Volume 1 / Issue 1 / February 2022
In this issue
Kicking Things Off | Drought Transcriptomics | 2021 Ice Storm | Creating a Superfood | Other Projects | Contact
Please enjoy our inaugural newsletter to discover initiatives and successes of the Charles Simpson Endowed Peanut Program at Texas A&M AgriLife Research. Our goal is to keep you informed about exciting projects and strive to continue Dr. Simpson’s vision at the forefront in peanut research and development.
Love PEANUTS? We do too!
The peanut breeding and genetics program in Stephenville has a rich history dating back over 75 years. Today, we are focused on using the latest technologies to produce improved peanut cultivars. We concentrate on cultivated peanut variety development, wild species gene introgression, trait enhancement, and germplasm maintenance.
Kicking Things Off
The Charles Simpson Endowed Research Fund was established to preserve a legacy created by Dr. Charles E. Simpson for his tireless efforts to collect, preserve and utilize wild species peanuts for the peanut industry across Texas, the US, and the world. Dr. Simpson has spent a lifetime traveling to remote areas in South America to gather and assemble one of the most comprehensive collections of wild peanut germplasm in the world. He has utilized this collection to develop peanut varieties resistant to Root-knot nematode as well as many other pests and diseases. Dr. Simpson’s extended career has created over 23 varieties and seven germplasm releases.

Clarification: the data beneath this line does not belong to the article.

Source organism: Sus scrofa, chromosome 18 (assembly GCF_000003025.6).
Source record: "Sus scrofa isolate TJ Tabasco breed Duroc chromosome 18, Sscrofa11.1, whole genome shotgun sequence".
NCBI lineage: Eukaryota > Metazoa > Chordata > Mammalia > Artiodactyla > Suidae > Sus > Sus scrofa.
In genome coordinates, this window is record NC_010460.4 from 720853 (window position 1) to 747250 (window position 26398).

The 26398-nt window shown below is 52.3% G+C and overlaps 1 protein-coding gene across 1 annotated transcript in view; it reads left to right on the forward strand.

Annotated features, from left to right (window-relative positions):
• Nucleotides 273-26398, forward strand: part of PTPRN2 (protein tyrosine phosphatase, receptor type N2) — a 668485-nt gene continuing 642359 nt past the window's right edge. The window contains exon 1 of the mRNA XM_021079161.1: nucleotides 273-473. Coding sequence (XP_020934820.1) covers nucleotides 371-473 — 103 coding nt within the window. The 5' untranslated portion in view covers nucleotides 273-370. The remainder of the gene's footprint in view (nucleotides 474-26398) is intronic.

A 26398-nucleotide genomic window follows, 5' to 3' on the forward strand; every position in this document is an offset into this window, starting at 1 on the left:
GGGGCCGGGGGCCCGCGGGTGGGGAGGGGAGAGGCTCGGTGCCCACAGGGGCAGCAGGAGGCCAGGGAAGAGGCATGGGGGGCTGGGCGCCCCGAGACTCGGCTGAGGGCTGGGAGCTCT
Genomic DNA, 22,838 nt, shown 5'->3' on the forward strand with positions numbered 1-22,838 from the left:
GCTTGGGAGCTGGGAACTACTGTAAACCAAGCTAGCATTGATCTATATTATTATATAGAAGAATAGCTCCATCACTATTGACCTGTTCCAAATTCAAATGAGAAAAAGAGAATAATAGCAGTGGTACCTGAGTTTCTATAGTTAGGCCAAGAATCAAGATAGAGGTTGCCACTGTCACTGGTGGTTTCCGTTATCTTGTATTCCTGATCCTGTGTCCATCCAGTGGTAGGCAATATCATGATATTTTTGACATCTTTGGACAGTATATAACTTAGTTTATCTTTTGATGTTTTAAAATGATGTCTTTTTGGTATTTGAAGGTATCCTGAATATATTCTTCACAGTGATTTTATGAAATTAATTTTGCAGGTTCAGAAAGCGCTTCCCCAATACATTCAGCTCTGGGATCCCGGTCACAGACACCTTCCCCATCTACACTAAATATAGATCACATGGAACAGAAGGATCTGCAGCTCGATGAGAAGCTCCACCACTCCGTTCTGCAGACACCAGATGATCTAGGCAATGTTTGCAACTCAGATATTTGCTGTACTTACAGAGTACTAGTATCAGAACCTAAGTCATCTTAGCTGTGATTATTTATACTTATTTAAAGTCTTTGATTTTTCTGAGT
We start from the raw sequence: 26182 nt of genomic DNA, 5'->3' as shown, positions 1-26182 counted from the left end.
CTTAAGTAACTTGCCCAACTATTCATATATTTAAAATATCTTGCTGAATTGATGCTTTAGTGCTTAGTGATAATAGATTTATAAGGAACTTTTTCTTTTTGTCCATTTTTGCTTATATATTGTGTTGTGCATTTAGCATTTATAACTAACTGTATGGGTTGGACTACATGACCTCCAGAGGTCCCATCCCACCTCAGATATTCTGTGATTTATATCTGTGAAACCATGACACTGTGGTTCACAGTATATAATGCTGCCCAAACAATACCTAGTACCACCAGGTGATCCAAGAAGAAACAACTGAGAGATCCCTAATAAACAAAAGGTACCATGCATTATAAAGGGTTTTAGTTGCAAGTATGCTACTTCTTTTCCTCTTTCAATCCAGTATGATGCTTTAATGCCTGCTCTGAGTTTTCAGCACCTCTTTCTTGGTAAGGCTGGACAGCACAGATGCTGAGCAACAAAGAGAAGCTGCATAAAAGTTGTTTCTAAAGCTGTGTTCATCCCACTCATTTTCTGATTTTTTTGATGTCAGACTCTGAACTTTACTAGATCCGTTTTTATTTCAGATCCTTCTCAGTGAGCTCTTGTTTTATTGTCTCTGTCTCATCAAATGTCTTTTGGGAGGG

We are proud to announce in 2021 at the USA Peanut Congress held in New Orleans, LA, Dr. Simpson was awarded the Lifetime Achievement Award for his 54 years of service to the peanut industry by the American Peanut Council. From 1980 to 2004 Dr. Simpson made 28 expeditions to South America, and though he retired in 2003, he continues to oversee the care and use of the collection on a daily basis.